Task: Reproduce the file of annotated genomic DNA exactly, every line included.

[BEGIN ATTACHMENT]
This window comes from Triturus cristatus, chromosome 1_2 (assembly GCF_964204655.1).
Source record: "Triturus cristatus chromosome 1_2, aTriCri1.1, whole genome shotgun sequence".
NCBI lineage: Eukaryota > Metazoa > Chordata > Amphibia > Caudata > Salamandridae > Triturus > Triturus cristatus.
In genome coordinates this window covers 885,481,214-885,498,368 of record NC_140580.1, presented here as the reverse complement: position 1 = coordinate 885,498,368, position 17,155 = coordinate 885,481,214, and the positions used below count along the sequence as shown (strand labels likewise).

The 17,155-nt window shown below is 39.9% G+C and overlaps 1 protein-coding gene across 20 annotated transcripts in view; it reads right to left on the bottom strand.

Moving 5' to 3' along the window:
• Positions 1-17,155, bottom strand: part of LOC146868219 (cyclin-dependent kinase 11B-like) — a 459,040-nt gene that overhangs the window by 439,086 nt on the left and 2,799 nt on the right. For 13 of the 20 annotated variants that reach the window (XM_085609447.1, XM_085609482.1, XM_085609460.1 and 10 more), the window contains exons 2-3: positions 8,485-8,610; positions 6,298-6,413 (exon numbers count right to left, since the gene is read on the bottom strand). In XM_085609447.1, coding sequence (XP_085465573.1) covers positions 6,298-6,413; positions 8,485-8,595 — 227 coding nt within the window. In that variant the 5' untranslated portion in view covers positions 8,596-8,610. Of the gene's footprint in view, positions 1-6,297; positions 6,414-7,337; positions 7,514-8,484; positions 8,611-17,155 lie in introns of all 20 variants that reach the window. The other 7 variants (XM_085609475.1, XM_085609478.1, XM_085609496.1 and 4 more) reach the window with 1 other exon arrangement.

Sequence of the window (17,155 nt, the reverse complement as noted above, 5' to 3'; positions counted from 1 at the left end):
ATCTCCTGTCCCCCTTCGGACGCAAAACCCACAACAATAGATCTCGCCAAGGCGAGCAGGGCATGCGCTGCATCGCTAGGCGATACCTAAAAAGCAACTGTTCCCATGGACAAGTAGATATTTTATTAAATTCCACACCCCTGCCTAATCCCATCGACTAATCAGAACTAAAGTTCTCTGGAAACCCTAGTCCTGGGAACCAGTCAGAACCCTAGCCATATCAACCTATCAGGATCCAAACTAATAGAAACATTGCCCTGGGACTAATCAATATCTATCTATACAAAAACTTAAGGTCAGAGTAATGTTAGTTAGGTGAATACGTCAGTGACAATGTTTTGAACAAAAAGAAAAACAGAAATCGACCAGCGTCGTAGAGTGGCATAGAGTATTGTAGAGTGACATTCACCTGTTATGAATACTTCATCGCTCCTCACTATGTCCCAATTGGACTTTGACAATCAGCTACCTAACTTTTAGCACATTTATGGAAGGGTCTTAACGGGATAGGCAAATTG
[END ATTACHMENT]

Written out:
This window comes from Triturus cristatus, chromosome 1_2 (assembly GCF_964204655.1).
Source record: "Triturus cristatus chromosome 1_2, aTriCri1.1, whole genome shotgun sequence".
NCBI lineage: Eukaryota > Metazoa > Chordata > Amphibia > Caudata > Salamandridae > Triturus > Triturus cristatus.
In genome coordinates this window covers 885,481,214-885,498,368 of record NC_140580.1, presented here as the reverse complement: position 1 = coordinate 885,498,368, position 17,155 = coordinate 885,481,214, and the positions used below count along the sequence as shown (strand labels likewise).

The 17,155-nt window shown below is 39.9% G+C and overlaps 1 protein-coding gene across 20 annotated transcripts in view; it reads right to left on the bottom strand.

Moving 5' to 3' along the window:
• Positions 1-17,155, bottom strand: part of LOC146868219 (cyclin-dependent kinase 11B-like) — a 459,040-nt gene that overhangs the window by 439,086 nt on the left and 2,799 nt on the right. For 13 of the 20 annotated variants that reach the window (XM_085609447.1, XM_085609482.1, XM_085609460.1 and 10 more), the window contains exons 2-3: positions 8,485-8,610; positions 6,298-6,413 (exon numbers count right to left, since the gene is read on the bottom strand). In XM_085609447.1, coding sequence (XP_085465573.1) covers positions 6,298-6,413; positions 8,485-8,595 — 227 coding nt within the window. In that variant the 5' untranslated portion in view covers positions 8,596-8,610. Of the gene's footprint in view, positions 1-6,297; positions 6,414-7,337; positions 7,514-8,484; positions 8,611-17,155 lie in introns of all 20 variants that reach the window. The other 7 variants (XM_085609475.1, XM_085609478.1, XM_085609496.1 and 4 more) reach the window with 1 other exon arrangement.

Sequence of the window (17,155 nt, the reverse complement as noted above, 5' to 3'; positions counted from 1 at the left end):
ATCTCCTGTCCCCCTTCGGACGCAAAACCCACAACAATAGATCTCGCCAAGGCGAGCAGGGCATGCGCTGCATCGCTAGGCGATACCTAAAAAGCAACTGTTCCCATGGACAAGTAGATATTTTATTAAATTCCACACCCCTGCCTAATCCCATCGACTAATCAGAACTAAAGTTCTCTGGAAACCCTAGTCCTGGGAACCAGTCAGAACCCTAGCCATATCAACCTATCAGGATCCAAACTAATAGAAACATTGCCCTGGGACTAATCAATATCTATCTATACAAAAACTTAAGGTCAGAGTAATGTTAGTTAGGTGAATACGTCAGTGACAATGTTTTGAACAAAAAGAAAAACAGAAATCGACCAGCGTCGTAGAGTGGCATAGAGTATTGTAGAGTGACATTCACCTGTTATGAATACTTCATCGCTCCTCACTATGTCCCAATTGGACTTTGACAATCAGCTACCTAACTTTTAGCACATTTATGGAAGGGTCTTAACGGGATAGGCAAATTG